While the story is interesting in and of itself, it's the creative slang that Burgess created that stands out. Known as "Nadsat", the language is a mélange of slang and derived Russian. For example, in the book "gulliver" means "head" and comes from the Russian "golova" ("head"). This was wielded effectively in the novel and even more effectively in the film. Overall, the book works but, compared to Burgess's other works like Nothing Like The Sun and The Wanting Seed, is not his greatest.

LITERAREA BOOK RATING: 7

The Film (click for trailer)

While the film (1971) hews closely to the overall narrative of the novel, there's one place it deviates significantly – it omits the final chapter. Now, it would be natural to blame director Stanley Kubrick (or screenwriter Terry Southern) for this. After all, Chapter 20 ends with Alex saying (sarcastically), "I was cured all right." This leaves the ending tantalizingly ambiguous – does Alex straighten out or go back to the ultraviolence (the imagery Kubrick uses at the end of the film leaves little doubt)?

But don't blame Kubrick for the omission: the American publisher left out the 21st chapter in the American edition. It was a strange turn in American publishing: a publisher actually cutting the redemptive chapter in order to end on a darker note. And Kubrick certainly is known for "darker notes". In fact, it's no understatement to say that Kubrick really ran with the darker notes. The brutality (and morbid glee) of Alex and his droogs are featured graphically and to great effect – after the all, the story is about the change in a character's perception of violence (from enjoying it to being sickened by it). The brutality of Alex and his droogs combined with the aforementioned glee makes for mixed viewing – you find yourself chuckling one moment and being disgusted the next. Pornographic imagery is used throughout the film in varying degrees, from the relatively light, e.g. pornographic artwork, to the more graphic, e.g. the "Singing In The Rain" scene. In its original release, the film earned an X rating. Kubrick re-cut the film to achieve an R rating in 1973. The film was nominated for the Academy Award for Best Picture, losing to The French Connection.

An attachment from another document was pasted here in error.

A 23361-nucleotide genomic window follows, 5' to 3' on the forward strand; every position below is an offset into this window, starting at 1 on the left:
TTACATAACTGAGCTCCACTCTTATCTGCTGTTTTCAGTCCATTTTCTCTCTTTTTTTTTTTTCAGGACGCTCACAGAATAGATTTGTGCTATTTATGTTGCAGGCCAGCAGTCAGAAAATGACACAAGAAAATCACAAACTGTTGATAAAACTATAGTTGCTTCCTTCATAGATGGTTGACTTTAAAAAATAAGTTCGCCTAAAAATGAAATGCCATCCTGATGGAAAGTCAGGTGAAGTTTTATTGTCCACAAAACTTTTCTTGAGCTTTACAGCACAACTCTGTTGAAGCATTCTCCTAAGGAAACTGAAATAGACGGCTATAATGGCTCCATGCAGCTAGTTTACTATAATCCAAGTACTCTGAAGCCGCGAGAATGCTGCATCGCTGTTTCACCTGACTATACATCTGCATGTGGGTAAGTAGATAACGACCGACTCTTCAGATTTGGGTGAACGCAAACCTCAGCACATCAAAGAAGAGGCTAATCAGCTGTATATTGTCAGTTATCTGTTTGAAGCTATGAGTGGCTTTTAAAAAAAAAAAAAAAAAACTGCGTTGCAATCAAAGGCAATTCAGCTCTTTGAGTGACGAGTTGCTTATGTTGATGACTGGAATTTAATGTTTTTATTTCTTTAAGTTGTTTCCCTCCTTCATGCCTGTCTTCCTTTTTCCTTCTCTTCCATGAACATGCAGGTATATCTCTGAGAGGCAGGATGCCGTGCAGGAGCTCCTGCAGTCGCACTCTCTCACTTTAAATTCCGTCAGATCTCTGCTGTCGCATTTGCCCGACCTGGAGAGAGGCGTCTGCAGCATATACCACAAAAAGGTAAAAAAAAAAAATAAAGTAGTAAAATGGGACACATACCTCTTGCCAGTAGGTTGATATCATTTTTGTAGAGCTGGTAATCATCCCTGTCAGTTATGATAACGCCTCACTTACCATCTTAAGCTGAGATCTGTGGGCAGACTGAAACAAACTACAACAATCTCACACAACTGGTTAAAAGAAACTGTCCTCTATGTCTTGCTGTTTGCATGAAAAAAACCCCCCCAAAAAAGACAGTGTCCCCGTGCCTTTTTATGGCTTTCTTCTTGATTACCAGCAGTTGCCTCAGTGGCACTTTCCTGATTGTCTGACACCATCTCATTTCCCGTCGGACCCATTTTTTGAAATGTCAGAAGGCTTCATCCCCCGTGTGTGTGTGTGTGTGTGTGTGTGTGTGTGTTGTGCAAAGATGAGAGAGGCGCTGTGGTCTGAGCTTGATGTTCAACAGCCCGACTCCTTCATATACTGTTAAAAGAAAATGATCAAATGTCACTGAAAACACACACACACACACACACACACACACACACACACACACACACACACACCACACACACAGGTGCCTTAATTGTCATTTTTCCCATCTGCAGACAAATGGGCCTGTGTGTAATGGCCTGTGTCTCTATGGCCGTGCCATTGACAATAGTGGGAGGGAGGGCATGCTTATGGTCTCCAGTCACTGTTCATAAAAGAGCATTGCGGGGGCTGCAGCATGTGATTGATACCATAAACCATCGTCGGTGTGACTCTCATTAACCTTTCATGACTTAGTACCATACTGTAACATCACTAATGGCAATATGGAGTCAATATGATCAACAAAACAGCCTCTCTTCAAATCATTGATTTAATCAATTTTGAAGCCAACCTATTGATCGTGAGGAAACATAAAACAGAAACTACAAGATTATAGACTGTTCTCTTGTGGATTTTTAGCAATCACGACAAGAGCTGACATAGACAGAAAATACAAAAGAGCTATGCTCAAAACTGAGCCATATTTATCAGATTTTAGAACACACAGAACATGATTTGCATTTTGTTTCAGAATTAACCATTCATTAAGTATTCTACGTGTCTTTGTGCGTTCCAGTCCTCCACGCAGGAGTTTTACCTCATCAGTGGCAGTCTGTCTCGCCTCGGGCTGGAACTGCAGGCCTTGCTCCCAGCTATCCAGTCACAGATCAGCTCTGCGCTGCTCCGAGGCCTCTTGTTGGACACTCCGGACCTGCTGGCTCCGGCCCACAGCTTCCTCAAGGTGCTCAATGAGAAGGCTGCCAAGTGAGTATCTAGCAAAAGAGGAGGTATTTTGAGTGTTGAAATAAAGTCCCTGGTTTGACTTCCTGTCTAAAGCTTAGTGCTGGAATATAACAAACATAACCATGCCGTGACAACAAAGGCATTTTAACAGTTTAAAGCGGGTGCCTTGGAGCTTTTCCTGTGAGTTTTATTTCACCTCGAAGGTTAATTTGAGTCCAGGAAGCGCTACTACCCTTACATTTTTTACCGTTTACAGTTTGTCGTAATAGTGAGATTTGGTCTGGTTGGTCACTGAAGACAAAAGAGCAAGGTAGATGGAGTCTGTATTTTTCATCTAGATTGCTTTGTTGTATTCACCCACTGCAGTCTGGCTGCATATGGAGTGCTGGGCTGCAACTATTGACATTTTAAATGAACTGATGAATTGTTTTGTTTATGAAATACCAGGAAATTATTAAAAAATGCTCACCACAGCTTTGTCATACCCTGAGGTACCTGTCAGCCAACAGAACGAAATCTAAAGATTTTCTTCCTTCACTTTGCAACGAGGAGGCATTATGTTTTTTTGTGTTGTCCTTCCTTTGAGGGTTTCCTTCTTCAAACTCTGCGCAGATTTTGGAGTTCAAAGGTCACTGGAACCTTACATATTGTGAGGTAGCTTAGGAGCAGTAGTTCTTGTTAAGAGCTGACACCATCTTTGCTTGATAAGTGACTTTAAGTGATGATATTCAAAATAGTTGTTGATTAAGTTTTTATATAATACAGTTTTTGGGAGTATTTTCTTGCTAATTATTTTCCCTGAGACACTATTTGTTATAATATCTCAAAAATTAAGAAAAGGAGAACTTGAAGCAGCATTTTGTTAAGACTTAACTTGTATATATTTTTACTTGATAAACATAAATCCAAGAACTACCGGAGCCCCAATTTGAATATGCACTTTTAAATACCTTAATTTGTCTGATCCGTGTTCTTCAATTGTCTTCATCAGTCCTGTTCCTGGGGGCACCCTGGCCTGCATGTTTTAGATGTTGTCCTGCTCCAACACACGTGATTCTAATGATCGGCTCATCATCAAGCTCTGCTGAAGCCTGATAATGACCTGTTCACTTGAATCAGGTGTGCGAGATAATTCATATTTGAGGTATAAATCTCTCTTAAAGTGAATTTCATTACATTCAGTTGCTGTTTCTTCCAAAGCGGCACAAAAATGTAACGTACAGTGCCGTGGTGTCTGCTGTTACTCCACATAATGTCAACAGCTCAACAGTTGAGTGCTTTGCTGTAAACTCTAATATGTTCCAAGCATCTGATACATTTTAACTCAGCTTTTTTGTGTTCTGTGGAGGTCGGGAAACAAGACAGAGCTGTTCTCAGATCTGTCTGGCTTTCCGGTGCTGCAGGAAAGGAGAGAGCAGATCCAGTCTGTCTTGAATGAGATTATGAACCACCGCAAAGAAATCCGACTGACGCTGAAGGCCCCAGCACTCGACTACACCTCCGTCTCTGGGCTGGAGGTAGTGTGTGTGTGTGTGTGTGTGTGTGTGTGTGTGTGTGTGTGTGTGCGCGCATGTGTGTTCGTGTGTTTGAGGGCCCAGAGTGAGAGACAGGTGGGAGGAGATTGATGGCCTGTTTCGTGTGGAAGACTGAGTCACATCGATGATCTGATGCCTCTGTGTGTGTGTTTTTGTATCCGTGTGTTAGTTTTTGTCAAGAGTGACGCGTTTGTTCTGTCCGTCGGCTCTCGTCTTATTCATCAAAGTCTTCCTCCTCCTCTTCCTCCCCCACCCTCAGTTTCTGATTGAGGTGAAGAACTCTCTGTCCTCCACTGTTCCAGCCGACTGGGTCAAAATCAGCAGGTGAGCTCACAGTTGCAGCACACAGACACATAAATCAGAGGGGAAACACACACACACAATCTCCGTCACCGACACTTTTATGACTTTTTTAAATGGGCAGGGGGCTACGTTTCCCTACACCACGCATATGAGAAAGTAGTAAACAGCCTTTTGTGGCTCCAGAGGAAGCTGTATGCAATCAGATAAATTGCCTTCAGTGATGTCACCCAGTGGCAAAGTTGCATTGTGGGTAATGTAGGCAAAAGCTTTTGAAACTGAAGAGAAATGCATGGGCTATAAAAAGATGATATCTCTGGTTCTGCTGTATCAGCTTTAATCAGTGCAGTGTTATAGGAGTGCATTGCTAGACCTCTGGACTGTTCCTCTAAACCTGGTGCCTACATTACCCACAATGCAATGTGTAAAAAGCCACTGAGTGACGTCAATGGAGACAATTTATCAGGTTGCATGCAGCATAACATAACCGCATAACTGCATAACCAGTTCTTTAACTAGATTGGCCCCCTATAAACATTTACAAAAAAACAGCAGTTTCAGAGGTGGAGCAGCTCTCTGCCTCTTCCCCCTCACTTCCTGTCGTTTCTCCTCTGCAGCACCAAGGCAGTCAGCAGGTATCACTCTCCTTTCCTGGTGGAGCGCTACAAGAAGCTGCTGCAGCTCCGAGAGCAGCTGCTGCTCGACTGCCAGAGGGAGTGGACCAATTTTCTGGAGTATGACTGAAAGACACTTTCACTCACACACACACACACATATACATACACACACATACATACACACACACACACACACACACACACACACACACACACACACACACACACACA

LITERAREA FILM RATING: 9

OFFICIAL OVERALL LITERAREA RATING: 8

A Clockwork Orange turns the tables on the film-vs.-novel debate. In this case, the novel, which is engaging and interesting, probably would have been only known in literary circles, primarily by Burgess enthusiasts (your humble scribe being one of them). But thanks to Kubrick's mesmerizing adaptation (and McDowell's unforgettable performance) the novel continues to sell modestly well. I just recently re-read the book for maybe the fourth time while having viewed the film easily over a dozen and, to me, this one case where I actually prefer the film to the novel. Or, more precisely, I prefer the film OVER the novel.

 

4) A Clockwork Orange

The Book